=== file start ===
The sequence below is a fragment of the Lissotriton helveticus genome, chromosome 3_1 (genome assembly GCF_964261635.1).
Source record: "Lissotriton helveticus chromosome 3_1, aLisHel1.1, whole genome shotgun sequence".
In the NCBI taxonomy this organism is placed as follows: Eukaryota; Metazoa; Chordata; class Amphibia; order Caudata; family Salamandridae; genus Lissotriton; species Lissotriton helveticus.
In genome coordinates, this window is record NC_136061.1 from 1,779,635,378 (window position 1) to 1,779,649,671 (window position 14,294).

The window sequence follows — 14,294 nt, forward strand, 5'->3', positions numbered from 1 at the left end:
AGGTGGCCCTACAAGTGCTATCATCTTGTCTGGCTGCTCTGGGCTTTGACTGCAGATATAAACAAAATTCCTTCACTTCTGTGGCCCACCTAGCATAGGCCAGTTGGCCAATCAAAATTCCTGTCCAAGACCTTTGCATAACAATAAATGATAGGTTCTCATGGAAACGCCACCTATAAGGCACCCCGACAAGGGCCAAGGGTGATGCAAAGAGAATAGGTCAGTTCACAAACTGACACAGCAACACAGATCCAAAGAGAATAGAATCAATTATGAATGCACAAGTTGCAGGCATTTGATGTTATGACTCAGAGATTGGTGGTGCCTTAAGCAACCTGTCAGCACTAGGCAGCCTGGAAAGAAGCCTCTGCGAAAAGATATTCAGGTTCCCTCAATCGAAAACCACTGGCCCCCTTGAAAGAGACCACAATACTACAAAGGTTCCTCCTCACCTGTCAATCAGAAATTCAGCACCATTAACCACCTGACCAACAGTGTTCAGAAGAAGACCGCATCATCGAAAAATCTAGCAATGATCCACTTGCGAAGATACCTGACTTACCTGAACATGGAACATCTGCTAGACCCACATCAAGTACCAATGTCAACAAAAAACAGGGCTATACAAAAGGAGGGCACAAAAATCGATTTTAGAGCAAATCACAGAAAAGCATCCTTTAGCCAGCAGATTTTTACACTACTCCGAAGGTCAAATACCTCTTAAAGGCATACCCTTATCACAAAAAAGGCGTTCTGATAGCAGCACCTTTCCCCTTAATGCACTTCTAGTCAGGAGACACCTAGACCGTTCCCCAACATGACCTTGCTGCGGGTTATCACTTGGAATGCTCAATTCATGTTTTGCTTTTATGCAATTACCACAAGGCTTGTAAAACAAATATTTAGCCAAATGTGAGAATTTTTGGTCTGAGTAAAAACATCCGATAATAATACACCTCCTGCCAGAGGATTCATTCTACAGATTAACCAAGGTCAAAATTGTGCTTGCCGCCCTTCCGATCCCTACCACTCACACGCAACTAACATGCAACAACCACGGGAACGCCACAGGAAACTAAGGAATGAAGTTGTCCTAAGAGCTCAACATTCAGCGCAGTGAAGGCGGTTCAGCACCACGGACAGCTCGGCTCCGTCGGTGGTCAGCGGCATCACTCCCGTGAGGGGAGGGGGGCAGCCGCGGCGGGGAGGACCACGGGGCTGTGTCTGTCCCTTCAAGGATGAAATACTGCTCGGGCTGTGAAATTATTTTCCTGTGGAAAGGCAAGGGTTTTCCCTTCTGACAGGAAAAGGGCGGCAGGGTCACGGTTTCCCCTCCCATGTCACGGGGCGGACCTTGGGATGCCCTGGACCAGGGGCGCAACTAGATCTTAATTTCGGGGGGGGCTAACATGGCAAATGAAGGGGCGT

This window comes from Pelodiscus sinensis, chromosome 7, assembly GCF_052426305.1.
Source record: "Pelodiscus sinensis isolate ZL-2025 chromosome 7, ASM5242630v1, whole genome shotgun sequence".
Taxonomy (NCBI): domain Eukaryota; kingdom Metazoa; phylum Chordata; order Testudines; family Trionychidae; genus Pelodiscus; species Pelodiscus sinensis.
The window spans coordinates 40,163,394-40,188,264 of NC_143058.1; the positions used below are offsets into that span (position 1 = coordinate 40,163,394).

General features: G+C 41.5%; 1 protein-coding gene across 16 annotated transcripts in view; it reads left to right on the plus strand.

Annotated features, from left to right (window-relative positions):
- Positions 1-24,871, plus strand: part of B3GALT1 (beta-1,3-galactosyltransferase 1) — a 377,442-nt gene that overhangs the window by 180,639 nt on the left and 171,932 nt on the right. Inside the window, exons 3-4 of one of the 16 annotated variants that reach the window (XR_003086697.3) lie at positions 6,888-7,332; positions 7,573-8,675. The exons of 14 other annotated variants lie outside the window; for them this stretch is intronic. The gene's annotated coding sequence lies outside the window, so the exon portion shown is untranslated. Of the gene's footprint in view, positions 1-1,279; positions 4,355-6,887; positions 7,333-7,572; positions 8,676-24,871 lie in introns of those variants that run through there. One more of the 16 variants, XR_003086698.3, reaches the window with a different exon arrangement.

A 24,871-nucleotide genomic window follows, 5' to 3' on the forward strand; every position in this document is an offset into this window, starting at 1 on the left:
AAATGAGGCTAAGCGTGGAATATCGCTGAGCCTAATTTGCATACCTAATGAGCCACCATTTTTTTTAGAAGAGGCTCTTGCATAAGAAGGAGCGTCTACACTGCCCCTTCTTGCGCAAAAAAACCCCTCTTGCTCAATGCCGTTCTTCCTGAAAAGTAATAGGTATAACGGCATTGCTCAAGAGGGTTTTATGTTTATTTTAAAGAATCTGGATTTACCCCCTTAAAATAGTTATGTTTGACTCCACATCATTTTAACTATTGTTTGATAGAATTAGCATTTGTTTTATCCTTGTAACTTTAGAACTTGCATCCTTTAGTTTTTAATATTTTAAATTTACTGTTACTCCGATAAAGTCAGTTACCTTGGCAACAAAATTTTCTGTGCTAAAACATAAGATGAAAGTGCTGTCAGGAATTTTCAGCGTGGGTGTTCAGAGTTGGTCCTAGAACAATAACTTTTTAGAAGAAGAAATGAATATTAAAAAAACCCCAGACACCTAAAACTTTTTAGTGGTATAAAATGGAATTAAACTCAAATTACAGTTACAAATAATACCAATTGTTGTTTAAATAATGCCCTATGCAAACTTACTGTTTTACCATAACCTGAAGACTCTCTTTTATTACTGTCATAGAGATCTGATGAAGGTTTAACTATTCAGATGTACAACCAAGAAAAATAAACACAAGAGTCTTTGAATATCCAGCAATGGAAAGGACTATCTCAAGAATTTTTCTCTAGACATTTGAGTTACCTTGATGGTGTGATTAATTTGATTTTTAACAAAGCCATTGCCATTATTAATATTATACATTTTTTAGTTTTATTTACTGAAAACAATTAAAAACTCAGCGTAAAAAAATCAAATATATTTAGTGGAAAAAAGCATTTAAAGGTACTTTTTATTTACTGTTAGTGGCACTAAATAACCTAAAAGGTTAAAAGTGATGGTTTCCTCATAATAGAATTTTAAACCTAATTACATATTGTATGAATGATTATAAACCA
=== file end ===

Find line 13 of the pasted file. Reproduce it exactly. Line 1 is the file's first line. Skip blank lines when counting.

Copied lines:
- Positions 1-24,871, plus strand: part of B3GALT1 (beta-1,3-galactosyltransferase 1) — a 377,442-nt gene that overhangs the window by 180,639 nt on the left and 171,932 nt on the right. Inside the window, exons 3-4 of one of the 16 annotated variants that reach the window (XR_003086697.3) lie at positions 6,888-7,332; positions 7,573-8,675. The exons of 14 other annotated variants lie outside the window; for them this stretch is intronic. The gene's annotated coding sequence lies outside the window, so the exon portion shown is untranslated. Of the gene's footprint in view, positions 1-1,279; positions 4,355-6,887; positions 7,333-7,572; positions 8,676-24,871 lie in introns of those variants that run through there. One more of the 16 variants, XR_003086698.3, reaches the window with a different exon arrangement.